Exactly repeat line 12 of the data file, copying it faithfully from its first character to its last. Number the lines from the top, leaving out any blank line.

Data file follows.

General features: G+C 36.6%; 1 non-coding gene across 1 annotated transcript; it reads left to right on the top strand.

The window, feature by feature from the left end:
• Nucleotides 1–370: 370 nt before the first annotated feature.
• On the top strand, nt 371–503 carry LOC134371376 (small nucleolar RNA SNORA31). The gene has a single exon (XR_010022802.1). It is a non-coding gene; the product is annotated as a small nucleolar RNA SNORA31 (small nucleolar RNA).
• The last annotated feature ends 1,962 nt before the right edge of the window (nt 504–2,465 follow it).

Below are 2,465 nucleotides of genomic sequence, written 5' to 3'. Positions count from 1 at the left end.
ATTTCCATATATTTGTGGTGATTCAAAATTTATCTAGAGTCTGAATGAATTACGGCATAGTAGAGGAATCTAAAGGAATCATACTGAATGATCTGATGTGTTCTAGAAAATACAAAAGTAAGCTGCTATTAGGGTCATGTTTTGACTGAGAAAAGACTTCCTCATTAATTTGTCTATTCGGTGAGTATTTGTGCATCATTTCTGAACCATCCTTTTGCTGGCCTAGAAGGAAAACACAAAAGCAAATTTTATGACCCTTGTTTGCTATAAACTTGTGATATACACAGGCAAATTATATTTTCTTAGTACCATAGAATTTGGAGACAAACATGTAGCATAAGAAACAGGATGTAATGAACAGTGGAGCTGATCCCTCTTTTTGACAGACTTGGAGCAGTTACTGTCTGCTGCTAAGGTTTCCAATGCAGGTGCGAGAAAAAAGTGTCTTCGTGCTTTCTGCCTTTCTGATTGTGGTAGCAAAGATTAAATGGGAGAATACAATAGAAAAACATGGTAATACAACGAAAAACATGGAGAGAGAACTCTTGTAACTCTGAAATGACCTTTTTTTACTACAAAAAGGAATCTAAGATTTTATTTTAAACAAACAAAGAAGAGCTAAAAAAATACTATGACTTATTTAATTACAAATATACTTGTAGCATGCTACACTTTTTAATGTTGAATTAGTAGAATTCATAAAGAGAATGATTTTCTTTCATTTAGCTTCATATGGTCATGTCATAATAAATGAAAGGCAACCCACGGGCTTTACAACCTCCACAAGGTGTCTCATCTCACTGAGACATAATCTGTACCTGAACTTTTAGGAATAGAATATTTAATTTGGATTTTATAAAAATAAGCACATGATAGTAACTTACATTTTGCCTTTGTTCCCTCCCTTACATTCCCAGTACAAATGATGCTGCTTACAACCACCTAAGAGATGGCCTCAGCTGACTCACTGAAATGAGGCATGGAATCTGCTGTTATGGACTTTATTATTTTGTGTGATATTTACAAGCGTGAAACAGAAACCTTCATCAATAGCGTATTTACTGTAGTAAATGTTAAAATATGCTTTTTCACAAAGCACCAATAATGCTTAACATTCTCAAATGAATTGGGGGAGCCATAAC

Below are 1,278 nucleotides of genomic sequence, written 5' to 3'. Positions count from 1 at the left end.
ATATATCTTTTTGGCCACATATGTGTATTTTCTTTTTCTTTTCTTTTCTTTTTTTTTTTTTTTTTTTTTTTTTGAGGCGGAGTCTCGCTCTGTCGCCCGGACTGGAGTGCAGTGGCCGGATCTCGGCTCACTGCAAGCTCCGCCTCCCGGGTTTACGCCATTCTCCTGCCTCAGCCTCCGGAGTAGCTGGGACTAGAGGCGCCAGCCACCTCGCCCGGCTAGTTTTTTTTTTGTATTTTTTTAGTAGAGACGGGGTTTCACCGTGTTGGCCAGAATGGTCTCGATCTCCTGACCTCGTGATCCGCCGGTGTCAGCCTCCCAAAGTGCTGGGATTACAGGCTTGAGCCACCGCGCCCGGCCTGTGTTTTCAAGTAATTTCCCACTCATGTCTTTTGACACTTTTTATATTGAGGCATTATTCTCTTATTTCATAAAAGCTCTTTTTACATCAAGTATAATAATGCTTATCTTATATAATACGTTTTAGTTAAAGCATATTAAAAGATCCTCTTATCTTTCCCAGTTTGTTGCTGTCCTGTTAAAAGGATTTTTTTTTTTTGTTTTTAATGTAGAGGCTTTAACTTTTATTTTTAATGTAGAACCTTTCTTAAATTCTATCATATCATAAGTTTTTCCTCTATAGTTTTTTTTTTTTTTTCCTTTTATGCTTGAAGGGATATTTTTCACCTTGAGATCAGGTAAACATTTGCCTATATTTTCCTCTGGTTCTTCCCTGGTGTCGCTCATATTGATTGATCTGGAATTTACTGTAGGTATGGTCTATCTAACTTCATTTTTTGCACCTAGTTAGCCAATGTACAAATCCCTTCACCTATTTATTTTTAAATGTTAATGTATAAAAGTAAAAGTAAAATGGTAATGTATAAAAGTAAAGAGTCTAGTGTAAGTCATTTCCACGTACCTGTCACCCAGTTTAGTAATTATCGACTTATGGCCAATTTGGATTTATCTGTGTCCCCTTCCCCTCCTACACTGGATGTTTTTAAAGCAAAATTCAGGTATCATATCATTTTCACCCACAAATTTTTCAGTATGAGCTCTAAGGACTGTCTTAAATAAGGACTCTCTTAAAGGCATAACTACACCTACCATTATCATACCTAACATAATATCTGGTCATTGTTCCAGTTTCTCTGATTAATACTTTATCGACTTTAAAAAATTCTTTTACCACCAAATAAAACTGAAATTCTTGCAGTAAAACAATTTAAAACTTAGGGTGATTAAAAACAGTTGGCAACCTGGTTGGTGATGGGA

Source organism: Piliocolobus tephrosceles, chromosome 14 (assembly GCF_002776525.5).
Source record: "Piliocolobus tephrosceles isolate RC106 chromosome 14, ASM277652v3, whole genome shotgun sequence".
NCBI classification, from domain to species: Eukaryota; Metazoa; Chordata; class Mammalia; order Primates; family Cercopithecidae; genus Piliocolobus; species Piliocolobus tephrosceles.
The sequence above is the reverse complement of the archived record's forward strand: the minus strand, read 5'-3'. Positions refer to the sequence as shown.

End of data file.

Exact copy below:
NCBI classification, from domain to species: Eukaryota; Metazoa; Chordata; class Mammalia; order Primates; family Cercopithecidae; genus Piliocolobus; species Piliocolobus tephrosceles.